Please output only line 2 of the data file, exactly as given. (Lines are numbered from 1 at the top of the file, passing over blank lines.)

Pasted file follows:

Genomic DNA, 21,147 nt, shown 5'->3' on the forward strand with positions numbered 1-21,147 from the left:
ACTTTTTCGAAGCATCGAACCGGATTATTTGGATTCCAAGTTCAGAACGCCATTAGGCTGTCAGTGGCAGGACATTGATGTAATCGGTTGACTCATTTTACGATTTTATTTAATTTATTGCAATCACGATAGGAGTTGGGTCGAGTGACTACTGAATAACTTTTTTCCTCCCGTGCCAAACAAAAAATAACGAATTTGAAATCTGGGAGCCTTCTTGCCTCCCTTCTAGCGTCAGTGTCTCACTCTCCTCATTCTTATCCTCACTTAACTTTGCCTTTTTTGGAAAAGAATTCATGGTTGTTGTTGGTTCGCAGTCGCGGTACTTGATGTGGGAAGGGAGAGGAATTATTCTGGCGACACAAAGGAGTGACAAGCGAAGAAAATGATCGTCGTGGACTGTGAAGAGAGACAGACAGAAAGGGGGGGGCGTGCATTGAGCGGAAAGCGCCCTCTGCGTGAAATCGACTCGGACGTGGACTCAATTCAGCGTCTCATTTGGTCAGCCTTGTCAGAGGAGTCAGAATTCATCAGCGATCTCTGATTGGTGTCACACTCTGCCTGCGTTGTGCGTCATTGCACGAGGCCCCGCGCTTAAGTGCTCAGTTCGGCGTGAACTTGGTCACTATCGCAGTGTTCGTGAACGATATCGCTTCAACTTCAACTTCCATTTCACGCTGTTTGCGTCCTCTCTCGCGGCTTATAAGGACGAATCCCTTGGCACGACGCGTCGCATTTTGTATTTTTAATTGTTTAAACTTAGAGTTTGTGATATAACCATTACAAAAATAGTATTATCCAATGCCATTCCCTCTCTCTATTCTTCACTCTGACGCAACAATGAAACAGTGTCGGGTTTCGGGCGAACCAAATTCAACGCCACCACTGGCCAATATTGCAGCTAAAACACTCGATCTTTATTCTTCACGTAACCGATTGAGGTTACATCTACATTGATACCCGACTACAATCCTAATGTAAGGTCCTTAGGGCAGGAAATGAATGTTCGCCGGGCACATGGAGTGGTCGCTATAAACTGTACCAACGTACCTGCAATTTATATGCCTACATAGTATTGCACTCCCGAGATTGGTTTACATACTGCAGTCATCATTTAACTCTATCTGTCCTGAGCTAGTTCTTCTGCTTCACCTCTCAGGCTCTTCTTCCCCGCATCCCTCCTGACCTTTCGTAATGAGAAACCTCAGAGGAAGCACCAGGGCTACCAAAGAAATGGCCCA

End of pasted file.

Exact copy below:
ACTTTTTCGAAGCATCGAACCGGATTATTTGGATTCCAAGTTCAGAACGCCATTAGGCTGTCAGTGGCAGGACATTGATGTAATCGGTTGACTCATTTTACGATTTTATTTAATTTATTGCAATCACGATAGGAGTTGGGTCGAGTGACTACTGAATAACTTTTTTCCTCCCGTGCCAAACAAAAAATAACGAATTTGAAATCTGGGAGCCTTCTTGCCTCCCTTCTAGCGTCAGTGTCTCACTCTCCTCATTCTTATCCTCACTTAACTTTGCCTTTTTTGGAAAAGAATTCATGGTTGTTGTTGGTTCGCAGTCGCGGTACTTGATGTGGGAAGGGAGAGGAATTATTCTGGCGACACAAAGGAGTGACAAGCGAAGAAAATGATCGTCGTGGACTGTGAAGAGAGACAGACAGAAAGGGGGGGGCGTGCATTGAGCGGAAAGCGCCCTCTGCGTGAAATCGACTCGGACGTGGACTCAATTCAGCGTCTCATTTGGTCAGCCTTGTCAGAGGAGTCAGAATTCATCAGCGATCTCTGATTGGTGTCACACTCTGCCTGCGTTGTGCGTCATTGCACGAGGCCCCGCGCTTAAGTGCTCAGTTCGGCGTGAACTTGGTCACTATCGCAGTGTTCGTGAACGATATCGCTTCAACTTCAACTTCCATTTCACGCTGTTTGCGTCCTCTCTCGCGGCTTATAAGGACGAATCCCTTGGCACGACGCGTCGCATTTTGTATTTTTAATTGTTTAAACTTAGAGTTTGTGATATAACCATTACAAAAATAGTATTATCCAATGCCATTCCCTCTCTCTATTCTTCACTCTGACGCAACAATGAAACAGTGTCGGGTTTCGGGCGAACCAAATTCAACGCCACCACTGGCCAATATTGCAGCTAAAACACTCGATCTTTATTCTTCACGTAACCGATTGAGGTTACATCTACATTGATACCCGACTACAATCCTAATGTAAGGTCCTTAGGGCAGGAAATGAATGTTCGCCGGGCACATGGAGTGGTCGCTATAAACTGTACCAACGTACCTGCAATTTATATGCCTACATAGTATTGCACTCCCGAGATTGGTTTACATACTGCAGTCATCATTTAACTCTATCTGTCCTGAGCTAGTTCTTCTGCTTCACCTCTCAGGCTCTTCTTCCCCGCATCCCTCCTGACCTTTCGTAATGAGAAACCTCAGAGGAAGCACCAGGGCTACCAAAGAAATGGCCCA